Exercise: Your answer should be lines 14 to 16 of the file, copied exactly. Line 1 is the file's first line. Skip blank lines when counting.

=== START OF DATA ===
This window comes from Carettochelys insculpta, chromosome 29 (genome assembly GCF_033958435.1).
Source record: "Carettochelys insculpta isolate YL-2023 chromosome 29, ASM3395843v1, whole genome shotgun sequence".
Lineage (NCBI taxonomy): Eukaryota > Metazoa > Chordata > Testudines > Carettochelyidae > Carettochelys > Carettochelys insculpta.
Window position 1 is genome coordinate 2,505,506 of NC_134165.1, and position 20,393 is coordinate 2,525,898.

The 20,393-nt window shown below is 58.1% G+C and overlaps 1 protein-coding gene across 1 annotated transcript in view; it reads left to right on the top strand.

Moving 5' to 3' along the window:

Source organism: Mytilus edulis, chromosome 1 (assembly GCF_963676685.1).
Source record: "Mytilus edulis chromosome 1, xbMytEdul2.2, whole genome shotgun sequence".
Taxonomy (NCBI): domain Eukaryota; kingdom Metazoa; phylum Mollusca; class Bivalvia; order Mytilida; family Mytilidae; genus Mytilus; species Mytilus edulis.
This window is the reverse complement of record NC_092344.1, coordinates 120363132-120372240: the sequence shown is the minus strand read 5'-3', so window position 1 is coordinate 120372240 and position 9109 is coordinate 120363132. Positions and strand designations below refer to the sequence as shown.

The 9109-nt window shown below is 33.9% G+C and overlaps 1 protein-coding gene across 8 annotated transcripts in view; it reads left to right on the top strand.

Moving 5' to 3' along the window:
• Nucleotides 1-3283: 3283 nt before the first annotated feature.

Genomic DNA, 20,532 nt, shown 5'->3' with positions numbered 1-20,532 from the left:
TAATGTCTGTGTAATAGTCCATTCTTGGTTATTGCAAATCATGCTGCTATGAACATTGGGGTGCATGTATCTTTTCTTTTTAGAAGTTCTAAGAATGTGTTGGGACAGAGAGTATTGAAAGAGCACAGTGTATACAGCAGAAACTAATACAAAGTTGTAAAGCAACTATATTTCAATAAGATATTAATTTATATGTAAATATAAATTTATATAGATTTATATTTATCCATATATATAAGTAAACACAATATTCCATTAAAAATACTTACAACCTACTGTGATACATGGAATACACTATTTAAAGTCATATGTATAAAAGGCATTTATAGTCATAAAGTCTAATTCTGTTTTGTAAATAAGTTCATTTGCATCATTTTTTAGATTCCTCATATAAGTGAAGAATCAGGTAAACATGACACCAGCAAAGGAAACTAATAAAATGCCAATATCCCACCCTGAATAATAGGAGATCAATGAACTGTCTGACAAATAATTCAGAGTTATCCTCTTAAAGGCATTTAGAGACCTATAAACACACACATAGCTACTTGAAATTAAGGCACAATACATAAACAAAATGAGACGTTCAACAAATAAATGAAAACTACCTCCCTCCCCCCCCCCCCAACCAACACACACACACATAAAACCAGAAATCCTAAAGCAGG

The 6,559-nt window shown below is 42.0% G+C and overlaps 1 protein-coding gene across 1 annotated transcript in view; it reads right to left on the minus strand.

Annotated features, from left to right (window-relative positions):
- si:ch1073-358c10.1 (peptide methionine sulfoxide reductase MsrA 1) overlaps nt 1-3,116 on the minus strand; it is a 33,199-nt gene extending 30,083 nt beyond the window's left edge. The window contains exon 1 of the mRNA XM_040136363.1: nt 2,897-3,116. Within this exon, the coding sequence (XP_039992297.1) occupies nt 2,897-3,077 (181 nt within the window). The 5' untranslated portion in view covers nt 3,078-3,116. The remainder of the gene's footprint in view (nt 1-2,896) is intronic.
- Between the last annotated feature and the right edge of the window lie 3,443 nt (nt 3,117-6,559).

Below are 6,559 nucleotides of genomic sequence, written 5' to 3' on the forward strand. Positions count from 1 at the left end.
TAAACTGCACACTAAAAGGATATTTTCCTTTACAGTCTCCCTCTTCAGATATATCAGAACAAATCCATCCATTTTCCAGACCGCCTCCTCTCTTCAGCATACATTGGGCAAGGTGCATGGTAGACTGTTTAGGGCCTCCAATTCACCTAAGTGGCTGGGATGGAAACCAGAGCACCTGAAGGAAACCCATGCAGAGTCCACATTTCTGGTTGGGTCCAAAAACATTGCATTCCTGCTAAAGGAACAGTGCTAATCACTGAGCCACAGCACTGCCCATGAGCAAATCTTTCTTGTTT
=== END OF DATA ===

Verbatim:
Genomic DNA, 20,532 nt, shown 5'->3' with positions numbered 1-20,532 from the left:
TAATGTCTGTGTAATAGTCCATTCTTGGTTATTGCAAATCATGCTGCTATGAACATTGGGGTGCATGTATCTTTTCTTTTTAGAAGTTCTAAGAATGTGTTGGGACAGAGAGTATTGAAAGAGCACAGTGTATACAGCAGAAACTAATACAAAGTTGTAAAGCAACTATATTTCAATAAGATATTAATTTATATGTAAATATAAATTTATATAGATTTATATTTATCCATATATATAAGTAAACACAATATTCCATTAAAAATACTTACAACCTACTGTGATACATGGAATACACTATTTAAAGTCATATGTATAAAAGGCATTTATAGTCATAAAGTCTAATTCTGTTTTGTAAATAAGTTCATTTGCATCATTTTTTAGATTCCTCATATAAGTGAAGAATCAGGTAAACATGACACCAGCAAAGGAAACTAATAAAATGCCAATATCCCACCCTGAATAATAGGAGATCAATGAACTGTCTGACAAATAATTCAGAGTTATCCTCTTAAAGGCATTTAGAGACCTATAAACACACACATAGCTACTTGAAATTAAGGCACAATACATAAACAAAATGAGACGTTCAACAAATAAATGAAAACTACCTCCCTCCCCCCCCCCCCAACCAACACACACACACATAAAACCAGAAATCCTAAAGCAGG

The 6,559-nt window shown below is 42.0% G+C and overlaps 1 protein-coding gene across 1 annotated transcript in view; it reads right to left on the minus strand.